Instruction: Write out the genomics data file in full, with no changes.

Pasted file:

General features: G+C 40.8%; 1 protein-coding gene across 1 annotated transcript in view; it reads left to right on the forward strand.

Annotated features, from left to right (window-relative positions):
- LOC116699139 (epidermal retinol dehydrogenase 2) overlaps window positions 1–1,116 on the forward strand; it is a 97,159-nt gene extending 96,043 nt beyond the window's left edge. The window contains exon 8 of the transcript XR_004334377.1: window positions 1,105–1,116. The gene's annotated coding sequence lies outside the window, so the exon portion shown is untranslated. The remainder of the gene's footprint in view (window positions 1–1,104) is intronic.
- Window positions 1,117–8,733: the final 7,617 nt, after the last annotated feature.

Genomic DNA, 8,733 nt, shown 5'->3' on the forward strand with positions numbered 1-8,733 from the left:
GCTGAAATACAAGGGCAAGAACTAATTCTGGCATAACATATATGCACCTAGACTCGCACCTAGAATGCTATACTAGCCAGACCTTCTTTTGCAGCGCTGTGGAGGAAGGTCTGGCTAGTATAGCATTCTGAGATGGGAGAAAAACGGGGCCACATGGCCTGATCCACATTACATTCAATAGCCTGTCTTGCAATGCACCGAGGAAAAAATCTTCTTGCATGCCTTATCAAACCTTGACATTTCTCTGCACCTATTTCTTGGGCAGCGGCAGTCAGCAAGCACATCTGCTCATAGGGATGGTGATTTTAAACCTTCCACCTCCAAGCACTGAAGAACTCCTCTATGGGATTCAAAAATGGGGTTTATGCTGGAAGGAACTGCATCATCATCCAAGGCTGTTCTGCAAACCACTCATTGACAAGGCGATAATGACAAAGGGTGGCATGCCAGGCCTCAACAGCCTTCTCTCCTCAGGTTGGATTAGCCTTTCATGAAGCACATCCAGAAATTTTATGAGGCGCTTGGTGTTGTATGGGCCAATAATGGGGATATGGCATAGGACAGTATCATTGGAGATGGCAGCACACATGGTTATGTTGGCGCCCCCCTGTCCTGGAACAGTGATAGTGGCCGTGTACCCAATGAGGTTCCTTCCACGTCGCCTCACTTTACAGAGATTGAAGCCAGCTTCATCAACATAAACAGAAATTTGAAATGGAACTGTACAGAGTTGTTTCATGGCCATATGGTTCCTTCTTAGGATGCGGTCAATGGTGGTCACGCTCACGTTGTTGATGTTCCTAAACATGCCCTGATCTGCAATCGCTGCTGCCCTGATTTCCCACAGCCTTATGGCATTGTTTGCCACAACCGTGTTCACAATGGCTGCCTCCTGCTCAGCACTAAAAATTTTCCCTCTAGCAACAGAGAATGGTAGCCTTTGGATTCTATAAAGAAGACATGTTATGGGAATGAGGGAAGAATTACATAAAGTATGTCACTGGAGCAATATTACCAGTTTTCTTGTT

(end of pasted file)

General features: G+C 40.8%; 1 protein-coding gene across 1 annotated transcript in view; it reads left to right on the forward strand.

Annotated features, from left to right (window-relative positions):
- LOC116699139 (epidermal retinol dehydrogenase 2) overlaps window positions 1–1,116 on the forward strand; it is a 97,159-nt gene extending 96,043 nt beyond the window's left edge. The window contains exon 8 of the transcript XR_004334377.1: window positions 1,105–1,116. The gene's annotated coding sequence lies outside the window, so the exon portion shown is untranslated. The remainder of the gene's footprint in view (window positions 1–1,104) is intronic.
- Window positions 1,117–8,733: the final 7,617 nt, after the last annotated feature.

Genomic DNA, 8,733 nt, shown 5'->3' on the forward strand with positions numbered 1-8,733 from the left:
GCTGAAATACAAGGGCAAGAACTAATTCTGGCATAACATATATGCACCTAGACTCGCACCTAGAATGCTATACTAGCCAGACCTTCTTTTGCAGCGCTGTGGAGGAAGGTCTGGCTAGTATAGCATTCTGAGATGGGAGAAAAACGGGGCCACATGGCCTGATCCACATTACATTCAATAGCCTGTCTTGCAATGCACCGAGGAAAAAATCTTCTTGCATGCCTTATCAAACCTTGACATTTCTCTGCACCTATTTCTTGGGCAGCGGCAGTCAGCAAGCACATCTGCTCATAGGGATGGTGATTTTAAACCTTCCACCTCCAAGCACTGAAGAACTCCTCTATGGGATTCAAAAATGGGGTTTATGCTGGAAGGAACTGCATCATCATCCAAGGCTGTTCTGCAAACCACTCATTGACAAGGCGATAATGACAAAGGGTGGCATGCCAGGCCTCAACAGCCTTCTCTCCTCAGGTTGGATTAGCCTTTCATGAAGCACATCCAGAAATTTTATGAGGCGCTTGGTGTTGTATGGGCCAATAATGGGGATATGGCATAGGACAGTATCATTGGAGATGGCAGCACACATGGTTATGTTGGCGCCCCCCTGTCCTGGAACAGTGATAGTGGCCGTGTACCCAATGAGGTTCCTTCCACGTCGCCTCACTTTACAGAGATTGAAGCCAGCTTCATCAACATAAACAGAAATTTGAAATGGAACTGTACAGAGTTGTTTCATGGCCATATGGTTCCTTCTTAGGATGCGGTCAATGGTGGTCACGCTCACGTTGTTGATGTTCCTAAACATGCCCTGATCTGCAATCGCTGCTGCCCTGATTTCCCACAGCCTTATGGCATTGTTTGCCACAACCGTGTTCACAATGGCTGCCTCCTGCTCAGCACTAAAAATTTTCCCTCTAGCAACAGAGAATGGTAGCCTTTGGATTCTATAAAGAAGACATGTTATGGGAATGAGGGAAGAATTACATAAAGTATGTCACTGGAGCAATATTACCAGTTTTCTTGTT